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How to keep your tech happy?


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I have a 4 bay shop with 2 techs, stay very busy most of the time, I have a tech that has been with me for 20 years, He can pretty mutch fix anything i put in front of him, I pay by the hour 27$, Full medical with 2500$ deductable and 115 a month life ins, I have not given any raises i a few years, He is starting to question what more i can do, I do not want to loose him, but i do not know how i am paying compared to other shops, Anyone have any creative ideas? what are shops offering for benifits, retirement, Thanks David

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I have a 4 bay shop with 2 techs, stay very busy most of the time, I have a tech that has been with me for 20 years, He can pretty mutch fix anything i put in front of him, I pay by the hour 27$, Full medical with 2500$ deductable and 115 a month life ins, I have not given any raises i a few years, He is starting to question what more i can do, I do not want to loose him, but i do not know how i am paying compared to other shops, Anyone have any creative ideas? what are shops offering for benifits, retirement, Thanks David

 

If you value the tech, sit down with him NOW. You are paying him well. Our pay scale for a tech of that caliber is the same. We also offer and contribute to a health plan and life insurance. We do offer a retirement plan, paid vacations, sick days and we also have a bonus plan based on productivity.

 

For my top people, I try to take care of them and include them in major business decisions. For example: if you are thinking about buying a new tire machine, hold a meeting with your key people and get their opinions. Give them the task of doing the research on what the best machine is to buy. You will be surprised how they will respond to this. The egos will be on fires. This keeps them focused on the company and take a personal interest in the success of the shop.

 

If you do not a productivity bonus plan, I would consider it.

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Could i get some ideas on what you base your bonus plan on?

 

It’s a little complicated, but I will do the best I can to explain.

 

When a tech is hired we track the techs labor hours sold and compare those hours against the hours worked. In other words if a tech books 20 hours in a 40 hour work week, that tech is 50% productive. If the tech books 40 hours in the same week, then that equates to 100%.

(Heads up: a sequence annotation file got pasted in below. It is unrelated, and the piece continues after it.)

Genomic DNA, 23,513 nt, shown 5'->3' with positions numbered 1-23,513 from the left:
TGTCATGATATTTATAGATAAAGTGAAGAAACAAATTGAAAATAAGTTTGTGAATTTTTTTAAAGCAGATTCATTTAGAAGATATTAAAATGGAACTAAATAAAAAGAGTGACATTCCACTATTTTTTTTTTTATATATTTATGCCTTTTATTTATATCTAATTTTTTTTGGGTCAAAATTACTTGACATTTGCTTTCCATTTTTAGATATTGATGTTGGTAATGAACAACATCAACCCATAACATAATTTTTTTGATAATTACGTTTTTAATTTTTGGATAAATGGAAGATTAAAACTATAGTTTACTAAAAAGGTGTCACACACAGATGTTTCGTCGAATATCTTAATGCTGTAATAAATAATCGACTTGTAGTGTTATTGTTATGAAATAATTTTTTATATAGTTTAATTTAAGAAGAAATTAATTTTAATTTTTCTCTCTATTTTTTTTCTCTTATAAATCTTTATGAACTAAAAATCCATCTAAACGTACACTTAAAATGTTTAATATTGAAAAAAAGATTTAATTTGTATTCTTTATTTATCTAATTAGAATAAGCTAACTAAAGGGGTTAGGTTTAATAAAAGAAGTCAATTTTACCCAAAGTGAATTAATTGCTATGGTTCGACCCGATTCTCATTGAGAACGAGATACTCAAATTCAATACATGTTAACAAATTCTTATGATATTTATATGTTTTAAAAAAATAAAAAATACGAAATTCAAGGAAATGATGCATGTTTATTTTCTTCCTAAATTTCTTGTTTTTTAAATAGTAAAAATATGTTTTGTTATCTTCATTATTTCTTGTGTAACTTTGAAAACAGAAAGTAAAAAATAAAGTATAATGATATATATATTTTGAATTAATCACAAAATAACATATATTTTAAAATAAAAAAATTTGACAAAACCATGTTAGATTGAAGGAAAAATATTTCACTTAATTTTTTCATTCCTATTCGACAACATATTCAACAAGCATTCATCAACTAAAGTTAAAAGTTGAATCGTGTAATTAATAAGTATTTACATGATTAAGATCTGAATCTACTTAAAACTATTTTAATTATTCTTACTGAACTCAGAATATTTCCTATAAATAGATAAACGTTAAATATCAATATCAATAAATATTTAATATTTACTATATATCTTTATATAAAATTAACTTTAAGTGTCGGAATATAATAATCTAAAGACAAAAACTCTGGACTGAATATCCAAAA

What we do for all new techs for the first 6 weeks is to find what their average potential is and after 6 weeks we will give them a bonus (based on the hourly rate) for every hour they book over their average. The average potential becomes their minimum level of performance expectation.

 

So, let say a new tech averaged 35 hours in a 40 hour week for the first 6 weeks of employment; the 35 hours becomes his goal to beat. Anything above that, he will receive a bonus. If he books 39 hours for a 40 hour week, he get 4 extra paid hours.

 

Now the goal is get that tech to 100% level. Each month we raise the bar and within 6 months the tech has to achieve 100% in order to get any bonus.

We feel that this is fair because it allows the tech to compete against himself and not other techs.

 

With that said, there is a lot that goes into maintaining high productivity levels: wasted time with comebacks, wasted time with waiting for parts, the wrong parts, defective parts, not selling enough labor hours, giving away diagnostic time, slow service advisors not selling the work quick enough, shop layout, tool truck time, cigarette breaks, late back from lunch…..you get the idea. The only way to truly get shop production up is to do a complete shop analysis of where the bottle necks are and track every minute of the tech’s time.

 

I hope this helps.

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It’s a little complicated, but I will do the best I can to explain.

 

When a tech is hired we track the techs labor hours sold and compare those hours against the hours worked. In other words if a tech books 20 hours in a 40 hour work week, that tech is 50% productive. If the tech books 40 hours in the same week, then that equates to 100%.

 

What we do for all new techs for the first 6 weeks is to find what their average potential is and after 6 weeks we will give them a bonus (based on the hourly rate) for every hour they book over their average. The average potential becomes their minimum level of performance expectation.

 

So, let say a new tech averaged 35 hours in a 40 hour week for the first 6 weeks of employment; the 35 hours becomes his goal to beat. Anything above that, he will receive a bonus. If he books 39 hours for a 40 hour week, he get 4 extra paid hours.

 

Now the goal is get that tech to 100% level. Each month we raise the bar and within 6 months the tech has to achieve 100% in order to get any bonus.

We feel that this is fair because it allows the tech to compete against himself and not other techs.

 

With that said, there is a lot that goes into maintaining high productivity levels: wasted time with comebacks, wasted time with waiting for parts, the wrong parts, defective parts, not selling enough labor hours, giving away diagnostic time, slow service advisors not selling the work quick enough, shop layout, tool truck time, cigarette breaks, late back from lunch…..you get the idea. The only way to truly get shop production up is to do a complete shop analysis of where the bottle necks are and track every minute of the tech’s time.

 

I hope this helps.

Thank you, Very helpfull, Wish i found this site sooner, Its nice to be able to see what other shops are doing, hopefully i can help also.

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